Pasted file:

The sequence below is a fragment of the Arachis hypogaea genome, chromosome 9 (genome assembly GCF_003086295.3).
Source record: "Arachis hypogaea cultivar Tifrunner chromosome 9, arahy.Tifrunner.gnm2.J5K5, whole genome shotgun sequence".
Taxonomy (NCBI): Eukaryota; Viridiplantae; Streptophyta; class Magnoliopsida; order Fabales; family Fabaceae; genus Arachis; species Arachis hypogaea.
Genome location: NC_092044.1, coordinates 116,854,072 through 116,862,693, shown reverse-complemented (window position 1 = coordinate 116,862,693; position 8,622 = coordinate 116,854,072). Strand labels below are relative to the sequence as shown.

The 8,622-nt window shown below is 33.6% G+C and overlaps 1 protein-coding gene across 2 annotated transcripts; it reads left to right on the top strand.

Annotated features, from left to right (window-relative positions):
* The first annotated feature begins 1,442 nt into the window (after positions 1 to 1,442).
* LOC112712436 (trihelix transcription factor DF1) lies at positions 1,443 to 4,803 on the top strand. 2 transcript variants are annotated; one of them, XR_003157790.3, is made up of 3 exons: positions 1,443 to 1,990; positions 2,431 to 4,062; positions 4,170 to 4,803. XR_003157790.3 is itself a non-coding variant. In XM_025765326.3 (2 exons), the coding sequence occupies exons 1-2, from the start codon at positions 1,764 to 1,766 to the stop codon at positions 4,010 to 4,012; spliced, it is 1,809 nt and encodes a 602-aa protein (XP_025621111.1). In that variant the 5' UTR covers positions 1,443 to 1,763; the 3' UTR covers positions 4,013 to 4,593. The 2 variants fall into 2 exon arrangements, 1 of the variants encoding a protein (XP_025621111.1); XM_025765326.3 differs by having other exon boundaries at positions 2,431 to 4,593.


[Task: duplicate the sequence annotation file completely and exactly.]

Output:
The sequence below is a fragment of the Arachis hypogaea genome, chromosome 9 (genome assembly GCF_003086295.3).
Source record: "Arachis hypogaea cultivar Tifrunner chromosome 9, arahy.Tifrunner.gnm2.J5K5, whole genome shotgun sequence".
Taxonomy (NCBI): Eukaryota; Viridiplantae; Streptophyta; class Magnoliopsida; order Fabales; family Fabaceae; genus Arachis; species Arachis hypogaea.
Genome location: NC_092044.1, coordinates 116,854,072 through 116,862,693, shown reverse-complemented (window position 1 = coordinate 116,862,693; position 8,622 = coordinate 116,854,072). Strand labels below are relative to the sequence as shown.

The 8,622-nt window shown below is 33.6% G+C and overlaps 1 protein-coding gene across 2 annotated transcripts; it reads left to right on the top strand.

Annotated features, from left to right (window-relative positions):
* The first annotated feature begins 1,442 nt into the window (after positions 1 to 1,442).
* LOC112712436 (trihelix transcription factor DF1) lies at positions 1,443 to 4,803 on the top strand. 2 transcript variants are annotated; one of them, XR_003157790.3, is made up of 3 exons: positions 1,443 to 1,990; positions 2,431 to 4,062; positions 4,170 to 4,803. XR_003157790.3 is itself a non-coding variant. In XM_025765326.3 (2 exons), the coding sequence occupies exons 1-2, from the start codon at positions 1,764 to 1,766 to the stop codon at positions 4,010 to 4,012; spliced, it is 1,809 nt and encodes a 602-aa protein (XP_025621111.1). In that variant the 5' UTR covers positions 1,443 to 1,763; the 3' UTR covers positions 4,013 to 4,593. The 2 variants fall into 2 exon arrangements, 1 of the variants encoding a protein (XP_025621111.1); XM_025765326.3 differs by having other exon boundaries at positions 2,431 to 4,593.